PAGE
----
At the end of stage 5 REM sleep, we start waking up gradually. When we first wake up, our core temperature is quite low and our heartbeat is slow, and as we start to get progressively more awake, our core temperature starts to rise and our bodies start to get ready for the day.
Each sleep cycle consists of the five stages of sleep which differ in terms of length. The main difference between sleeping in the earlier part of the day and sleeping at the later part of the day is that when we sleep in the later part of the day, we tend to experience more REM sleep than if we sleep earlier.
At What Stage of Sleep Do We Dream?
One of the most common questions that’s asked regarding sleep cycles, apart from what their order is and why they matter, is at what stage of sleep do we dream? Numerous studies have been done to determine this that followed a close moderation of the brain’s activity as we sleep.
Most of our dreams occur during the REM stage of sleep, even though dreams might occur in the other stages as well. As we said earlier, this stage entails the production of memories and filtering through all the information we encountered during the day, so it’s not surprising that it’s this stage that inspires dreams. This explains why your dreams might be related to some of the things you did during the day or the people that you encountered or talked about.
If you notice someone sleeping and their eyes move quite rapidly, chances are they’re dreaming.
How Much REM Sleep Do We Need?
Since we established that REM sleep is the deepest stage of sleep where most of our dreams occur, you might ask yourself how much REM sleep individuals need per night.
REM cycles can last up to ten minutes, so there isn’t a special guidance as to how much REM sleep you should be getting every night. However, since the REM cycle repeats itself every 90 minutes or so, it’s clear that the more hours of sleep we get in total, the higher the chance that we spend more time during the REM stage of sleep.
So, how many hours in total should we sleep at night? The general advice is that adults should get at least seven hours of sleep per night. Oversleeping is also a major issue and can cause many side effects, one of which is, ironically, tiredness, so avoid sleeping for more than nine hours a day.
What Affects Our Sleep Stages?
While our sleep stages have a certain order, there are a few factors that affect them and cause them to vary from individual to individual.
One of the biggest factors that influence our sleep stages is age. Newborns spend a lot more time during the REM stage of sleep since it’s crucial for their growth. And as we get older, our REM sleep stage slowly starts to shorten. That’s the reason why elders spend a lot less time than 10 minutes in the REM stage, and for those who suffer from sleep disorders, this timeframe is even shorter.
Apart from sleep disorders, what also negatively affects our sleep cycles is the consumption of alcohol. Contrary to what it’s believed, large alcohol consumption has a detrimental effect on our sleep hygiene and sleep cycles. The consumption of alcohol, particularly before bed, has been proven to decrease our REM sleep, which results in poor sleep quality overall.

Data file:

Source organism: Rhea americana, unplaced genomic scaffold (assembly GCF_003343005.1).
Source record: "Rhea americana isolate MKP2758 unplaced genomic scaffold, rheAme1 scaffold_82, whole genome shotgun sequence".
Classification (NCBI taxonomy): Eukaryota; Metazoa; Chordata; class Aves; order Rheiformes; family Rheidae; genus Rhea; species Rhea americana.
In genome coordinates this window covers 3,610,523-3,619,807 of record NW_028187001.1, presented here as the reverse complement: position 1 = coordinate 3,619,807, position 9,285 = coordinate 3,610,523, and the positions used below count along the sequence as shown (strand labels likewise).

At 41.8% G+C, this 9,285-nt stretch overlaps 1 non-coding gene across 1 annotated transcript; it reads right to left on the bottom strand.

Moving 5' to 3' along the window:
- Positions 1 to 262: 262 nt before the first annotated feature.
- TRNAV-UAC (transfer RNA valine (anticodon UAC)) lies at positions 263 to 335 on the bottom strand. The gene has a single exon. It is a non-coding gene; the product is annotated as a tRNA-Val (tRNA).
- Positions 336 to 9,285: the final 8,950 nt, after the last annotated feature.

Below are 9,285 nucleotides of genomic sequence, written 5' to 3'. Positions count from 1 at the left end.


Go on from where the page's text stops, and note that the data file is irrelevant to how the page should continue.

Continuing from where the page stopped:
Tips for Improving Your Sleep
To make sure your sleep stages are optimised, your sleep hygiene needs to be pristine. Here are some tips that can significantly improve your overall sleep quality and can have an amazing impact on the duration and flow of your sleep cycle.
Exercise during the day, but not very late at night. One of the easiest ways you can improve your sleep is by introducing exercise to your daily routine. You don’t have to do any strenuous workouts, walking or light stretching will do just fine, as long as you move your body and stay active. If you do decide to incorporate a more rigorous workout routine, make sure you complete it during the earlier part of the day, since exercise has an energising effect on our bodies.
Avoid alcohol and caffeine before bed. Alcohol has a negative impact on our sleep cycle, but so does caffeine. If you drink caffeinated beverages prior to going to sleep, your sleep might get interrupted and you might end up tossing and turning at night without being able to fall asleep.
Create a relaxing evening routine. Another easy change you can implement is creating a relaxing evening routine. Your routine could include activities like journaling, doing yoga, reading, or cleaning your room. It’s a great way to slowly start signaling to your body that it’s time for bed, but make sure you stick to it for long enough in order for it to become a habit.
How Long Is Each Sleep Stage?
One of the most commonly asked questions about sleep stages is regarding their duration. The non-REM stages of sleep (stages 1, 2, 3, and 4) vary in terms of length. The first stage is around 10 minutes, the second can last anywhere from 10 minutes to half an hour, and the third is usually 20 minutes long. The REM stage of sleep typically lasts for ten minutes in healthy adults, whereas babies spend more time at the REM stage.
How many Stages of Sleep Are There?
There are a total of five stages of sleep: non-REM stages (stages 1, 2, 3, and 4) and a REM stage.
How Long Is REM sleep?
REM sleep usually lasts for 10 minutes, although its length can vary from infants and adults to elderly people.
There are a total of five stages of sleep that comprise the sleep cycle: four non-REM stages and a REM stage. The duration of these stages, as well as the way our bodies respond to them, differs from stage to stage.
We experience our deepest sleep during the third, fourth, and REM stage of sleep. During the REM stage of sleep, the filtering of information occurs, and it’s also the stage during which we dream.
The flow and quality of our sleeping stages depend on the quality of our sleep hygiene, which is why it’s important to take steps in preserving our sleep quality like exercising, limiting our alcohol intake, and relaxing before bed.